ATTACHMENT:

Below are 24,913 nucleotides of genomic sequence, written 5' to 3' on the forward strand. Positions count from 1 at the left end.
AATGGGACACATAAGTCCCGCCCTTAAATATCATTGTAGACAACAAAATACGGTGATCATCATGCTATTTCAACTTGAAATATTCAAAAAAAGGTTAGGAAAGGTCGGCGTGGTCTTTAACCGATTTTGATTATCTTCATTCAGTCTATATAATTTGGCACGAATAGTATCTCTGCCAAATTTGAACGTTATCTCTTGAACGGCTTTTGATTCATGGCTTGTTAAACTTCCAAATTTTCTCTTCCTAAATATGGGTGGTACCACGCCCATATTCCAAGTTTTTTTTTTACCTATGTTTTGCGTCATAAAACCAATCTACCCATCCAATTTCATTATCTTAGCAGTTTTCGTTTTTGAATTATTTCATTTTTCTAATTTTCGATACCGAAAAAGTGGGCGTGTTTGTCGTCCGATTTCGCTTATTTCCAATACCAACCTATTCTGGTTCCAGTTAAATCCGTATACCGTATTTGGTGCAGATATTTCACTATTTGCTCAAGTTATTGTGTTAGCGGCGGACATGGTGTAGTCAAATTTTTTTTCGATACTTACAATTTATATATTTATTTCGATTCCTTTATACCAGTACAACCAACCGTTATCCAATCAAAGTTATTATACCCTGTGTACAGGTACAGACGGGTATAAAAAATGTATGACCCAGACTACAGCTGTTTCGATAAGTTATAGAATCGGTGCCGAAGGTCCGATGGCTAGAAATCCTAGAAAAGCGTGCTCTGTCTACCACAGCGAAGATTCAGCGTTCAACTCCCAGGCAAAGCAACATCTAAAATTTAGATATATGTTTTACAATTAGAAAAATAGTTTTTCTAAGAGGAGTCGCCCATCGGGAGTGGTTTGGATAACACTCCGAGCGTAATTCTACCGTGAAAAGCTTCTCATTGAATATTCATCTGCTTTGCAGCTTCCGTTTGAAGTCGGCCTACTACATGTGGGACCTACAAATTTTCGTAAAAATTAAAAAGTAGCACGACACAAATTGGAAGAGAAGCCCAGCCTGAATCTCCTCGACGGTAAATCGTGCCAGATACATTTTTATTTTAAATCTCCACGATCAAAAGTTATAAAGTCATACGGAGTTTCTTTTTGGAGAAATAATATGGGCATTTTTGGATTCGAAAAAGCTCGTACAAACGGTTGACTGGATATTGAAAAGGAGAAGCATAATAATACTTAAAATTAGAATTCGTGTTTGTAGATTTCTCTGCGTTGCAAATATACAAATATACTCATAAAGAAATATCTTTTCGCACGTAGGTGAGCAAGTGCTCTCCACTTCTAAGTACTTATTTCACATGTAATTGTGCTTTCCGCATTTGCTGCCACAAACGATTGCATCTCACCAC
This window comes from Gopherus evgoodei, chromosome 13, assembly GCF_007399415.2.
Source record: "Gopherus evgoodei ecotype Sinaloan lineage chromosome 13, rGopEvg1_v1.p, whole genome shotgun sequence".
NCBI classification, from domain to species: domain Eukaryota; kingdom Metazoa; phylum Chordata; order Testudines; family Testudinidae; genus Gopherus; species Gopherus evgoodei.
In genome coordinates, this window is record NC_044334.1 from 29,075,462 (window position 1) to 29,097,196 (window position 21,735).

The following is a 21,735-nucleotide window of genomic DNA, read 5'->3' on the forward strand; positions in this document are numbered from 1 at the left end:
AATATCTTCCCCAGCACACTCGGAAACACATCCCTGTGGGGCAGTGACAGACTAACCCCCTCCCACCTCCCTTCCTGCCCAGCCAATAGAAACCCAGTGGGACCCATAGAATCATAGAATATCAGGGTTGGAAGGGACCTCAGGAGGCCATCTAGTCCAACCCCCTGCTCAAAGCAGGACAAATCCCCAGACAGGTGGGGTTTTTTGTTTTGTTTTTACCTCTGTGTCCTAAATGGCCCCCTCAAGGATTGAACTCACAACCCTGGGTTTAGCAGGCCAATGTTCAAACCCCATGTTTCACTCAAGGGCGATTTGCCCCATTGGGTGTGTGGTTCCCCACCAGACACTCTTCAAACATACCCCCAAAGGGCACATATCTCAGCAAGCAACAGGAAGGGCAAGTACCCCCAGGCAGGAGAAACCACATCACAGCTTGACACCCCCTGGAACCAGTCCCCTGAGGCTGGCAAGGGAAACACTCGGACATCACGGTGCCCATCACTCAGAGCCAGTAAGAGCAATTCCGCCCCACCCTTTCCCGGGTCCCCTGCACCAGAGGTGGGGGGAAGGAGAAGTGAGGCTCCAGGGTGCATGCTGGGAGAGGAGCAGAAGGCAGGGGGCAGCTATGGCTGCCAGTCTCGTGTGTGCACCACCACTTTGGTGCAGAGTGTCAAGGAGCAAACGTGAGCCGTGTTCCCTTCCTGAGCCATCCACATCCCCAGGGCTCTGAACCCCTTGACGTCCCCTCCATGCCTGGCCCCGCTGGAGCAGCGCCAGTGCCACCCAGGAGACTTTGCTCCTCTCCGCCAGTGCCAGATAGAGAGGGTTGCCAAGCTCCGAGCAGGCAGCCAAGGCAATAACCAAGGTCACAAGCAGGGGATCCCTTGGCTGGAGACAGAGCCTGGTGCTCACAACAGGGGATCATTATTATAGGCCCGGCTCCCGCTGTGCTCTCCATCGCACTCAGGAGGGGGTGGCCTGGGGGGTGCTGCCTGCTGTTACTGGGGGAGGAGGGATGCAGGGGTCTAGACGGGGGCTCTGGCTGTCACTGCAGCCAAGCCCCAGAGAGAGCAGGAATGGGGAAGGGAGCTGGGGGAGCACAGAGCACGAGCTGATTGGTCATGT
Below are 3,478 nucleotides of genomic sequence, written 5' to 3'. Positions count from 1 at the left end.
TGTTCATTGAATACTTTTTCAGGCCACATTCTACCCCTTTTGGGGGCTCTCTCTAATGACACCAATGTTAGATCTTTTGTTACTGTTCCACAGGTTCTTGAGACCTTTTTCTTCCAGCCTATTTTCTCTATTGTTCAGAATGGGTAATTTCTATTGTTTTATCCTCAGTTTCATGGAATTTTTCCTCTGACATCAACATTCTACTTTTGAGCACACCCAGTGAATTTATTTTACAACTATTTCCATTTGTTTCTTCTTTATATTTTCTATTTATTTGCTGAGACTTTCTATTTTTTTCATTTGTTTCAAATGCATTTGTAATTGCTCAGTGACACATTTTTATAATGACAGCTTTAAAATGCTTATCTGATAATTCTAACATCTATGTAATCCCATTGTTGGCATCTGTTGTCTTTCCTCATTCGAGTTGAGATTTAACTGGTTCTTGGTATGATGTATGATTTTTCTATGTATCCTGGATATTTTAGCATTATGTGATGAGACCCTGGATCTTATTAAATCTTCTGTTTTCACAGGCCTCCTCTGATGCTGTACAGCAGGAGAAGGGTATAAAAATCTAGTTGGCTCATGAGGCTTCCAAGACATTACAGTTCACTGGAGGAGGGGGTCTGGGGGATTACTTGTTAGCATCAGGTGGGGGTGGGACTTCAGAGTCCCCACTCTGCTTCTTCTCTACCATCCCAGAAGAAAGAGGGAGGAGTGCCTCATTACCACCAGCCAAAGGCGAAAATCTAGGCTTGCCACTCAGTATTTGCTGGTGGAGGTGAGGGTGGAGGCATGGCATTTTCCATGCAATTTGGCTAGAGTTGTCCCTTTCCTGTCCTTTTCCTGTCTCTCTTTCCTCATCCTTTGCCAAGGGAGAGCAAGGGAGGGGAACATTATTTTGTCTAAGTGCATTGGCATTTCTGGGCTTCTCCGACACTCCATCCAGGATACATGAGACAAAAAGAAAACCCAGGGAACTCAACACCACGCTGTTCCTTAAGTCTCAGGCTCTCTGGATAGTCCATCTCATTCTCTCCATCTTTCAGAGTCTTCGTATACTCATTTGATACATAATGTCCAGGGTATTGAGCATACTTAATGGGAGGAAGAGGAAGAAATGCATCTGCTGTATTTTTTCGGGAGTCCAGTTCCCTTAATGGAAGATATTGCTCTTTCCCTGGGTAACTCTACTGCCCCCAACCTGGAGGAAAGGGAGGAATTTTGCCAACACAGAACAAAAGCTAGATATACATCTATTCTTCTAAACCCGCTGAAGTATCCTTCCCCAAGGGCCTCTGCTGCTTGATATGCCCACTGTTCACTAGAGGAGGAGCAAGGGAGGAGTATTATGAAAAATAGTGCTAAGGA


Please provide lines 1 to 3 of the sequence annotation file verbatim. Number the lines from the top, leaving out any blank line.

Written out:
Below are 24,913 nucleotides of genomic sequence, written 5' to 3' on the forward strand. Positions count from 1 at the left end.
AATGGGACACATAAGTCCCGCCCTTAAATATCATTGTAGACAACAAAATACGGTGATCATCATGCTATTTCAACTTGAAATATTCAAAAAAAGGTTAGGAAAGGTCGGCGTGGTCTTTAACCGATTTTGATTATCTTCATTCAGTCTATATAATTTGGCACGAATAGTATCTCTGCCAAATTTGAACGTTATCTCTTGAACGGCTTTTGATTCATGGCTTGTTAAACTTCCAAATTTTCTCTTCCTAAATATGGGTGGTACCACGCCCATATTCCAAGTTTTTTTTTTACCTATGTTTTGCGTCATAAAACCAATCTACCCATCCAATTTCATTATCTTAGCAGTTTTCGTTTTTGAATTATTTCATTTTTCTAATTTTCGATACCGAAAAAGTGGGCGTGTTTGTCGTCCGATTTCGCTTATTTCCAATACCAACCTATTCTGGTTCCAGTTAAATCCGTATACCGTATTTGGTGCAGATATTTCACTATTTGCTCAAGTTATTGTGTTAGCGGCGGACATGGTGTAGTCAAATTTTTTTTCGATACTTACAATTTATATATTTATTTCGATTCCTTTATACCAGTACAACCAACCGTTATCCAATCAAAGTTATTATACCCTGTGTACAGGTACAGACGGGTATAAAAAATGTATGACCCAGACTACAGCTGTTTCGATAAGTTATAGAATCGGTGCCGAAGGTCCGATGGCTAGAAATCCTAGAAAAGCGTGCTCTGTCTACCACAGCGAAGATTCAGCGTTCAACTCCCAGGCAAAGCAACATCTAAAATTTAGATATATGTTTTACAATTAGAAAAATAGTTTTTCTAAGAGGAGTCGCCCATCGGGAGTGGTTTGGATAACACTCCGAGCGTAATTCTACCGTGAAAAGCTTCTCATTGAATATTCATCTGCTTTGCAGCTTCCGTTTGAAGTCGGCCTACTACATGTGGGACCTACAAATTTTCGTAAAAATTAAAAAGTAGCACGACACAAATTGGAAGAGAAGCCCAGCCTGAATCTCCTCGACGGTAAATCGTGCCAGATACATTTTTATTTTAAATCTCCACGATCAAAAGTTATAAAGTCATACGGAGTTTCTTTTTGGAGAAATAATATGGGCATTTTTGGATTCGAAAAAGCTCGTACAAACGGTTGACTGGATATTGAAAAGGAGAAGCATAATAATACTTAAAATTAGAATTCGTGTTTGTAGATTTCTCTGCGTTGCAAATATACAAATATACTCATAAAGAAATATCTTTTCGCACGTAGGTGAGCAAGTGCTCTCCACTTCTAAGTACTTATTTCACATGTAATTGTGCTTTCCGCATTTGCTGCCACAAACGATTGCATCTCACCAC
This window comes from Gopherus evgoodei, chromosome 13, assembly GCF_007399415.2.